We grow comfrey in every spare nook. This deep-rooted perennial comes from Europe but has naturalized here, and it is one of the first plants to come up vigorously in the spring. Its leaves are large and dark green, and the plant also boasts purple or blue flowers which nod over in clusters. It flowers from May to August and will produce four cuttings through the season.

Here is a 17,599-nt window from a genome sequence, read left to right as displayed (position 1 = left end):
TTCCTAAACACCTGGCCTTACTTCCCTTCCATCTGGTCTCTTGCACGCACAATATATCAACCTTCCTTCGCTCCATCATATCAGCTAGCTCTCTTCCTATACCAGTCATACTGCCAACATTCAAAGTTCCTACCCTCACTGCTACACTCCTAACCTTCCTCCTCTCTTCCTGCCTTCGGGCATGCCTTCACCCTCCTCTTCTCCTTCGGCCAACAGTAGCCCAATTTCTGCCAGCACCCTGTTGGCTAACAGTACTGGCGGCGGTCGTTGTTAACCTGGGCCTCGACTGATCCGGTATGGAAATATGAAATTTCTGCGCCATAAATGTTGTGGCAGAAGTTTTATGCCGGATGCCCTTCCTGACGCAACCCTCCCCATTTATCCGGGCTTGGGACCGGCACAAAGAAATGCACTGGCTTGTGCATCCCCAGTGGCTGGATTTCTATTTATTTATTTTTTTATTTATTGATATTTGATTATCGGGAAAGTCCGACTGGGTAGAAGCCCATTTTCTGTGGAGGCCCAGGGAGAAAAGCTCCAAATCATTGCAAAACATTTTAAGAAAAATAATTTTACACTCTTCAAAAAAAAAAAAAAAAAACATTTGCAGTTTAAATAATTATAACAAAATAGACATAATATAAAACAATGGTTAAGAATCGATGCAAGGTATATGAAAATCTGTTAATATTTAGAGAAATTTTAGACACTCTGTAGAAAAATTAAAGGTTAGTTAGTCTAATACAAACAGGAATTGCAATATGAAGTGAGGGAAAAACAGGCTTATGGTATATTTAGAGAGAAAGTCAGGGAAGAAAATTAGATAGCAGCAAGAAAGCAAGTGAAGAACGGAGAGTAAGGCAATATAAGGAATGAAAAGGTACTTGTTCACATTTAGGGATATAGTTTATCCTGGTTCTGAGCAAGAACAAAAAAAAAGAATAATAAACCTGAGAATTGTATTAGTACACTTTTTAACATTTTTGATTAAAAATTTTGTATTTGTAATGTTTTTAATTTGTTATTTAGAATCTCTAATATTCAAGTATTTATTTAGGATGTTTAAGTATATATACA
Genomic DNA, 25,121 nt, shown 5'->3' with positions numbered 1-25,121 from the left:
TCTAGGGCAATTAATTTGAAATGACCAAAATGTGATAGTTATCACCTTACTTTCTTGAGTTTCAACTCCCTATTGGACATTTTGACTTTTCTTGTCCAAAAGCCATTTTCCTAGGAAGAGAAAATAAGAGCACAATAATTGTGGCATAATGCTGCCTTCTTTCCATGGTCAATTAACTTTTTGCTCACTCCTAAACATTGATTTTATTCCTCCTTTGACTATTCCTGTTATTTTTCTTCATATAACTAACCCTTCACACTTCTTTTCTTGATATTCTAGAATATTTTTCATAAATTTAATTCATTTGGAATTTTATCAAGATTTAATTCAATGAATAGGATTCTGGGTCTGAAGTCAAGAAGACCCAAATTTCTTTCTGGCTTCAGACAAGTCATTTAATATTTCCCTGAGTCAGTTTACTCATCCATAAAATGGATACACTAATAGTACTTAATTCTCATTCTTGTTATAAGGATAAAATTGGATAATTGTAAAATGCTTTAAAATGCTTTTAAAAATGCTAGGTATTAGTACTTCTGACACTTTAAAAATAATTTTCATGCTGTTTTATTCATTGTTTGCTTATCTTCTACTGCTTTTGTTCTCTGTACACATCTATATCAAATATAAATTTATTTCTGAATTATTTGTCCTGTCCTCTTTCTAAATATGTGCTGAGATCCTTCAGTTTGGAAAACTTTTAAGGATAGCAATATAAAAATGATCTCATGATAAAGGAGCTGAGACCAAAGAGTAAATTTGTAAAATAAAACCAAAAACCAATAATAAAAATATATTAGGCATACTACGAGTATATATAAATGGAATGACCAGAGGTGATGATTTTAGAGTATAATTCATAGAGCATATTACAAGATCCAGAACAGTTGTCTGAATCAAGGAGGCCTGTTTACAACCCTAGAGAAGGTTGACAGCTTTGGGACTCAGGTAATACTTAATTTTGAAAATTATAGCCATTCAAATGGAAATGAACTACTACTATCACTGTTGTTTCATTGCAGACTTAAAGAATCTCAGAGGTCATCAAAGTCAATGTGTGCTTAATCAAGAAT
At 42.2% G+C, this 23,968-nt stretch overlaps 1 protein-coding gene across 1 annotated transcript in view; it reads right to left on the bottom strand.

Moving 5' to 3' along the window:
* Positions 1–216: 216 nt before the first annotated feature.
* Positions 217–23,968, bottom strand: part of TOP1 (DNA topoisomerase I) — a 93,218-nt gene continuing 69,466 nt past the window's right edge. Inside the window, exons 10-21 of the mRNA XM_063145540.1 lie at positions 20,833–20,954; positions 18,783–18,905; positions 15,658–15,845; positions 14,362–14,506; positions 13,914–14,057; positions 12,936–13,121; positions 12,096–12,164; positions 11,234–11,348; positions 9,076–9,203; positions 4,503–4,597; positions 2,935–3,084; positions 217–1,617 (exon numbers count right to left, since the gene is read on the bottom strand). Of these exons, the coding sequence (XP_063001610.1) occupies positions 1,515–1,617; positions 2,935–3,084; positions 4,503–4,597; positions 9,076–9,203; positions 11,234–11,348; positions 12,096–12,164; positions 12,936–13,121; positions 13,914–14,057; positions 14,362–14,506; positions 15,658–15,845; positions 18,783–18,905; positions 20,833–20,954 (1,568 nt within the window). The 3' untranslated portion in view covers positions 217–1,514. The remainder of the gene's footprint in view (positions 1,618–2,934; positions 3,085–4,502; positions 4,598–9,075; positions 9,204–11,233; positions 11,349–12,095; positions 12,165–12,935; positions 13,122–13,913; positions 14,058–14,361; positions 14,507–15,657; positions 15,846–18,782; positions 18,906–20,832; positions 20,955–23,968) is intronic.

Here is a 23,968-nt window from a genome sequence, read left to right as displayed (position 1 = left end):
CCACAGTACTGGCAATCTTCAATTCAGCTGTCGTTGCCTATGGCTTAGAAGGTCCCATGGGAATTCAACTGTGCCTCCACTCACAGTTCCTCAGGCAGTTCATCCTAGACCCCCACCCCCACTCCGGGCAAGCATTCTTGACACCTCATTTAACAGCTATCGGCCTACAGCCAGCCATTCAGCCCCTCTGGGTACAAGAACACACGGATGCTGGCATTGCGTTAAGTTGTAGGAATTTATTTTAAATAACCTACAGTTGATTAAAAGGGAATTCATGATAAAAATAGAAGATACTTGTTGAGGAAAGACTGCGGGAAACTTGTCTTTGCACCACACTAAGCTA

Comfrey has long been used medicinally and is most renowned for its ability to heal wounds, stings, sprains, and inflammations of all kinds. Known commonly as “knitbone,” it is used for healing broken bones in people and animals. Probably due to its high mineral content and the phytochemical allantoin, it stimulates cell reproduction.